Daily Archives: February 28, 2009


GREAT TIT (Parus major)

Colourful Great Tit

Colourful Great Tit

Here are some facts about the Great Tit


Forages in hedges and trees for insects, spiders and worms. Also likes –

  • Fruit
  • Peas
  • Nuts
  • Seeds
  • Coconut
  • Fat
  • Suet
  • Cheese

The Great Tit likes woodland habitat.

It has a beak strong enough to crack hazel and beech nuts.

Can crack hazel and beech nuts as well

Can crack hazel and beech nuts with their beak

The Great Tit is a visitor to many bird tables but also likes to feed on the ground.

The Great Tit is the largest of the British tits and is easy to recognise because of its yellow breast and long black central band which runs from its chin to its tail.  It has a black and white head.  It is a really colourful bird.

The tail is blue grey with white outer feathers.

Females have less glossy caps and less black on the breast.


I always think the Great Tit looks pretty and charming but in reality it can be aggressive to other birds who try and share the bird table or peanut feeder. 

I have seen Great Tits behave aggressively in spring and Summer when they are defending their area.   They open their beaks and spread their wings to try to get the other bird to go away.  This war keeps on going until one of the birds gives up and flys away.  It is really interesting to watch.

There have been recordings of Great Tits actually killing other birds.  Their beak is a good weapon – it must be as it can open a hazel-nut.

The Great Tit is a true woodland bird.  They rely on insect food to feed their young.

Great Tits also depend on garden feeders and bird tables and can make themselves at home in gardens.

Great Tit enjoying a fat ball

Great Tit enjoying a fat ball

SIZE OF BIRD – 14 cm

EGGS   5 to 11 eggs are laid.  The eggs are white with red spots

INCUBATION  – 13 to 14 days

BREEDING – One brood

Great Tits have been known to take over blue tits nest boxes.  They put a new lining over the blue tits eggs and hatch their own eggs (bird against bird again)

3 weeks (approx).  The young are fed mainly on caterpillars.  The Great tits time their families to work with the peak numbers of caterpillars.  This time changes each year.

Question – how do the birds know weeks in advance when there will be the most caterpillars about.

The Great Tit makes a nest from grasses, moss, wool and any other material that is available.  They will nest in many places.  Some of the places are

  • hole fronted nest boxes,
  • tree holes,
  • eaves,
  • stone walls,
  • flowerpots

Males take little or no part in building the nest, but they feed the hen while she is incubating and laying the eggs.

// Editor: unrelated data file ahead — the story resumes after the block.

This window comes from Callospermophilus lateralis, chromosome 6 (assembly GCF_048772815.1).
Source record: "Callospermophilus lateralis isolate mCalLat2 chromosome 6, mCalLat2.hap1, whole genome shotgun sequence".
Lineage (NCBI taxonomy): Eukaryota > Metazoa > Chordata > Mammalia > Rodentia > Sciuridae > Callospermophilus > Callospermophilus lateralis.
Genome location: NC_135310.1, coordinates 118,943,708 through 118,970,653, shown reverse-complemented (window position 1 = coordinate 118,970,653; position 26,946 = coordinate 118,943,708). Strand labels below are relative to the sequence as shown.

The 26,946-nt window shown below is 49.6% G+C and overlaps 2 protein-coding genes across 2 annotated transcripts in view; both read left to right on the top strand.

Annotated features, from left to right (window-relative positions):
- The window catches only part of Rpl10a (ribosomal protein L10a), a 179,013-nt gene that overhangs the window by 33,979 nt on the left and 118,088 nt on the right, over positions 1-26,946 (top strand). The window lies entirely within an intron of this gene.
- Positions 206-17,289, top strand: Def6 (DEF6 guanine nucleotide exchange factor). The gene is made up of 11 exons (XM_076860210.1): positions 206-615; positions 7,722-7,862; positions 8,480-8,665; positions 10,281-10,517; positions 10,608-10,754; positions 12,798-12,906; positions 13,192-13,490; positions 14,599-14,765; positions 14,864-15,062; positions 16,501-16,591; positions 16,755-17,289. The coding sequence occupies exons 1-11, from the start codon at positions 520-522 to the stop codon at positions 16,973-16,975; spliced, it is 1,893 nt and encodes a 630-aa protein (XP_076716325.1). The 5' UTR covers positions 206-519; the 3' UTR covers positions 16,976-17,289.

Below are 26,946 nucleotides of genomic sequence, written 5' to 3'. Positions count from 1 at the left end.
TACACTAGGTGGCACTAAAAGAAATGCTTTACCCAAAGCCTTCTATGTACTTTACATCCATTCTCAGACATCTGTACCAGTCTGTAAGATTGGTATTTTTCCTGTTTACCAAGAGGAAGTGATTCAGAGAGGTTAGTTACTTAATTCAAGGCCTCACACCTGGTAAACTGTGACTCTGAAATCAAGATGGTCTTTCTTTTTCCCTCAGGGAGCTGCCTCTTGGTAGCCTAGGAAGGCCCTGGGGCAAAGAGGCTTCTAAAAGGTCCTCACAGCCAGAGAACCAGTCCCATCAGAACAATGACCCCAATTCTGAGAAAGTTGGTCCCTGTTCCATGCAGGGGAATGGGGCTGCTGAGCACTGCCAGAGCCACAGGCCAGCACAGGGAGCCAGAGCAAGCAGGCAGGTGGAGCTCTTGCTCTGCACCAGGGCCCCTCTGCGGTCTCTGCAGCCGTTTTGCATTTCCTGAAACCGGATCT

1 1/8 inch (29mm) diamater entrance hole or slightly larger.  Interior depth of at least 5 inches (127mm) from hole to floor. 

Floor needs to be at least 4 inches x 4 inches (100mm x 100 mm)

Most of the birdsong has a ringing quality but lots of different calls have been described for the Great tit.  The song has been described as ‘clink’ and ‘teacher-teacher-teacher’


Great Tits should be welcome in the garden as they feed their young on protein – rich caterpillars. 

They also benefit from our birdtables and bird feeders – especially in winter.

Once the fledglings are independent from their parents they feed in flocks with other species of tits. 

They roost together in Summer and Autumn.

In winter, so they have better protection from the freezing cold weather they nestle alone in any crevice or perhaps a hole in a tree.   I know they will be visiting my bird feeders for many months to come.

It’s good to know the birdfood I put out and the hedges round the garden are useful and helping Great Tits and other birds keep in good condition.

I would like to thank Sara from FARMING FRIENDS for the photograph of the Great Tit eating a fatball. Thanks Sara[ad#125x125square][ad#125x125square][ad#125x125square]

Forest Farming

I watched a programme last week (the name of which I’ve forgotten, but will find out)

It was about what will happen when oil runs out – as it surely will.

Independently from each other farmers and gardeners have been looking at this.  Some for a number of years.

One of the answers seems to be something called forest farming.  This in a way is ‘layered’ gardening. 

The ground provides some fruit, higher up shrubs provide more food and even higher the trees help as well.

We would not grow wheat as much and would have to change out diet a little but these people think this is the way forward.

At the moment it costs a lot to put fertiliser on the soil to help the soil produce our food.  By using the  Forest Farming way the fertiliser is supplied naturally, by leaf mould, bird droppings and other items.

This can be done in a garden or on a big scale.

Must remember and find out more about the programme.

But it was heartening to think that we in this Country have the means to feed our selves, keep the countryside natural and help wildlife at the same time.

It may not all be doom and gloom.